You're redefining HOUDINI_PATH there at the end without including $HOUDINI_PATH; to make sure you're adding your new path definition to the existing one. Your last HOUDINI_PATH line should be: HOUDINI_PATH = "$HOUDINI_PATH;C:/ProgramData/Redshift/Plugins/Houdini/18.0.460;&" If you want to know more about the guts of editing the environment file, I wrote an article about this on my blog: https://www.toadstorm.com/blog/?p=678 That said, I'd recommend you switch to using packages instead of using the Houdini.env. They're a lot easier to configure. I have another article here you can read about packages, and it comes with a sample Redshift package you can use: https://www.toadstorm.com/blog/?p=722
  11. How to rotate a vector to make it tangent

    You can do this with two cross products. First you take the normal, and cross it with v to get a vector orthogonal to both N and v. Then you cross that vector with N again, to get your original vector, but now orthogonal to both N and the other vector you already generated; this means it'll be tangent to your sphere. vector tmp = cross(v@v, v@N); v@v = cross(tmp, v@N); Also, make sure your v@v attribute you're creating has three components, not two.
  12. Expand Vel Field ( don't want use divergence )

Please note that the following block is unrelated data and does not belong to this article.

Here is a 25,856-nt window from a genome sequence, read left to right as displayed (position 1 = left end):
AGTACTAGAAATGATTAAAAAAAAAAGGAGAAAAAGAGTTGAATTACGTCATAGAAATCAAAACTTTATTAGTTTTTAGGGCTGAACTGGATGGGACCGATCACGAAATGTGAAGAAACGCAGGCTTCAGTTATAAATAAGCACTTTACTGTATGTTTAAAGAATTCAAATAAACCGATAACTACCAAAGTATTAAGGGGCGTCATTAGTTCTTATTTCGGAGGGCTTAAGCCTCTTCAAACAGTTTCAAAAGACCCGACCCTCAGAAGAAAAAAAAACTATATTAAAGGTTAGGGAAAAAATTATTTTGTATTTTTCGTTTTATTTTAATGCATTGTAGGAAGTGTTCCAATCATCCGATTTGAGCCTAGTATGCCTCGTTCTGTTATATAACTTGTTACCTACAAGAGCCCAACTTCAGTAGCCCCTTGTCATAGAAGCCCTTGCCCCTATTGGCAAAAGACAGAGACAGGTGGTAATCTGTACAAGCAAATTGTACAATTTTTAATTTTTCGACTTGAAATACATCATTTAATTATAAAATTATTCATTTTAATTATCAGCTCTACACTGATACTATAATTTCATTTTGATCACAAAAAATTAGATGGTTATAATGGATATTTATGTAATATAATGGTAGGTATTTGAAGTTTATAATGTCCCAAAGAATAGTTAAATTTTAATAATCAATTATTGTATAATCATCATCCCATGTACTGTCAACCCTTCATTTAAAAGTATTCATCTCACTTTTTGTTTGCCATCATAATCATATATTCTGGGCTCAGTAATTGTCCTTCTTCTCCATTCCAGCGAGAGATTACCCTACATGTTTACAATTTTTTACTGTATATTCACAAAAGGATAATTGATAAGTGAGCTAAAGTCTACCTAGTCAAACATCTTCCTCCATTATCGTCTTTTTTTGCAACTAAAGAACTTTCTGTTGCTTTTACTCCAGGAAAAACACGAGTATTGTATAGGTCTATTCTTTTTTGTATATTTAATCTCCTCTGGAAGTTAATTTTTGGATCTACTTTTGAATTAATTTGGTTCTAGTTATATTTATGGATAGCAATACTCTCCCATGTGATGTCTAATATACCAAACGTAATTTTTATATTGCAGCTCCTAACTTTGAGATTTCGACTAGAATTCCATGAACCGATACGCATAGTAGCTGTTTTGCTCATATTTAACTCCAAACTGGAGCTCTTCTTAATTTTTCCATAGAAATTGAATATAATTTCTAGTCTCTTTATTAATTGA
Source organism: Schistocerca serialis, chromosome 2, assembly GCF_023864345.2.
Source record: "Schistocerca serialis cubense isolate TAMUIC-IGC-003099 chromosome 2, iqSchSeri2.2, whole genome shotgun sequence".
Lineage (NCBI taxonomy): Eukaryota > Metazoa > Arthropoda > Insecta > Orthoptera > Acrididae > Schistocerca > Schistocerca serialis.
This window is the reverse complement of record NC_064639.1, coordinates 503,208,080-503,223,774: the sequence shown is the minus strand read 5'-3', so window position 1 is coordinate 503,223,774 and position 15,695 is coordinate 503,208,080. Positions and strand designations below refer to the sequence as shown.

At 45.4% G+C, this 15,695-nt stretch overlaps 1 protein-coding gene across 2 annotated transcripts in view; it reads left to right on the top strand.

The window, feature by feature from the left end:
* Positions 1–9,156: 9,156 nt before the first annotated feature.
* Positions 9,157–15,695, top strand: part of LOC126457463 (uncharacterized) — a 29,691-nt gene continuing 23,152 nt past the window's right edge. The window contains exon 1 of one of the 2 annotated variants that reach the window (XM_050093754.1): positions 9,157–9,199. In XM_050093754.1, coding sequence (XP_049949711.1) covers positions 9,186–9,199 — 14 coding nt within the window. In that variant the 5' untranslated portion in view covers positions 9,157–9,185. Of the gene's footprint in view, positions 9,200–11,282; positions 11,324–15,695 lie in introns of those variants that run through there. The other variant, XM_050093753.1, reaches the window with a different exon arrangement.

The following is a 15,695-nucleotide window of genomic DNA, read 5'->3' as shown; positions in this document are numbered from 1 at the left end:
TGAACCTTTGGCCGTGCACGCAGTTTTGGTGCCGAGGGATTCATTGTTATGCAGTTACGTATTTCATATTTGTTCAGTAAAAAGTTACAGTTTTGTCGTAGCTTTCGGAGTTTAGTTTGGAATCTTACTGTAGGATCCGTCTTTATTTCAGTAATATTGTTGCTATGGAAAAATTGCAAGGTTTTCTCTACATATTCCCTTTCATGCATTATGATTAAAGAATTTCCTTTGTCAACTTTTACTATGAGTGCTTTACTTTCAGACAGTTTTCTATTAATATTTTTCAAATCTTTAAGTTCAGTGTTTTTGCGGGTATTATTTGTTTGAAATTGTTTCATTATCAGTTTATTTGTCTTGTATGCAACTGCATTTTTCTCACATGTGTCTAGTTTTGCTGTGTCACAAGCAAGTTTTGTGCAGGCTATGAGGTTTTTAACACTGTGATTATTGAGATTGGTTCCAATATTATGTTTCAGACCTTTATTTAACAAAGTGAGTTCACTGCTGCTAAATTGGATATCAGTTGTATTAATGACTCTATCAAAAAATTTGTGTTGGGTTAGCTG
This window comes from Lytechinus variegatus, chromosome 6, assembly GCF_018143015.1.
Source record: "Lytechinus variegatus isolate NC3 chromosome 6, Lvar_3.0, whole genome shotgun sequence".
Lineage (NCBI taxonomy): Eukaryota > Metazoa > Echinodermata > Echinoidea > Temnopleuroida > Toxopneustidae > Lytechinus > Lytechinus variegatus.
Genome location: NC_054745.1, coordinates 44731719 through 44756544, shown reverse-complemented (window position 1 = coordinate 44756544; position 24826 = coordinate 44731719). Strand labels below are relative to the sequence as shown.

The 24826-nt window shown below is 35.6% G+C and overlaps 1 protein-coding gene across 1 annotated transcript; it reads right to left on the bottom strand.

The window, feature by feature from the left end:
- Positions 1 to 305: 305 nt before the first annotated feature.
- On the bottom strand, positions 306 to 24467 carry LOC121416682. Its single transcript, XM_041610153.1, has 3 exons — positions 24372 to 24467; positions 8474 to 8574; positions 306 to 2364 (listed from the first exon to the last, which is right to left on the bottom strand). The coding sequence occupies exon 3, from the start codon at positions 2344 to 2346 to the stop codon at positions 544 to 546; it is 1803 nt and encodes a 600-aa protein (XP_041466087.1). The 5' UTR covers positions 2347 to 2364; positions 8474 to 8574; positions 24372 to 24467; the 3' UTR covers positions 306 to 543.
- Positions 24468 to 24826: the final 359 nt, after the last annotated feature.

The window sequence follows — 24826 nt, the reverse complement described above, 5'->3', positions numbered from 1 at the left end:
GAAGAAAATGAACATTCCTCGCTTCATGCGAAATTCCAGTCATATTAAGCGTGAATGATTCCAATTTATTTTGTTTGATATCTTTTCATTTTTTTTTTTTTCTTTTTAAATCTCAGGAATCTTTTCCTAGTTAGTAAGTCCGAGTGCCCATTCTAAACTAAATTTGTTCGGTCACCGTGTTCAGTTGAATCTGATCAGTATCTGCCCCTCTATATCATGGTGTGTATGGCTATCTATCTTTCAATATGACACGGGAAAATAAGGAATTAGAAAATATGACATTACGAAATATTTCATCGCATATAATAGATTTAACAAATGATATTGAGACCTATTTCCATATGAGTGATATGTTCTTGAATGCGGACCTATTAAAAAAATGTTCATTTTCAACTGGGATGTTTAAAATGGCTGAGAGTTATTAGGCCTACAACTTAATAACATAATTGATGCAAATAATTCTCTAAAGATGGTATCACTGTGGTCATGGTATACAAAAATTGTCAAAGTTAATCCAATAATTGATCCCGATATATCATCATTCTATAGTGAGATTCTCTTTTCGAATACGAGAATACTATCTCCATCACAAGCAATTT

I have a DOP solution for you, but to be honest you might just want to make your vortex bigger in SOPs rather than handle it in DOPs. What you need to do is use the Gas Extrapolate DOP, along with an SDF generated from the original volume source SOP, to expand the vortex's reach. This means you need to make a surface SDF in SOPs that's large enough to handle the widest bounds that your vortex would need to reach. You then have to source v to a temporary field instead of directly to vel, run Gas Extrapolate on that tempvel field, then use Gas Linear Combination to add tempvel to vel and complete the sourcing operation. extrapolate_vel_toadstorm.hiplc
  13. RBD sim / copy to points discrepancy

    It's unlikely to be a bug. Can you post a hip file that demonstrates the problem?
  14. Help with retiming multiple explosion instances

    If you're loading the explosions in as packed disk sequences (option is on the File SOP) then you can set the "index" primitive intrinsic attribute after the Copy operation to choose your offset. For example: float rand_offset = fit01(rand(@elemnum), 0, 24); setprimintrinsic(0, "index", @elemnum, floor(rand_offset), "add"); If your flak volumes have more than one primitive, you'd just want to make sure your random offset was the same for all primitives within a single volume (density, vel, temperature, etc)
  15. RBD sim / copy to points discrepancy

    The reason this could be happening is likely dependent on how you're setting up your geometry pre-simulation. If the geometry is copied and transformed before being assembled and packed, for example, what constitutes "up" and "forward" for a given box might not be what would visually be "up" and "forward" for that box. What I've found to be the most consistent solution is to get the packed primitive intrinsic attributes that define the transform, and use those to create / overwrite any template point attributes on the RBD points. You can do this in a Point Wrangle: matrix3 xf = primintrinsic(0, "transform", @ptnum); 3@xform = xf; vector pivot = primintrinsic(0, "pivot", @ptnum); v@pivot = pivot; Then try copying the final geometry to those points.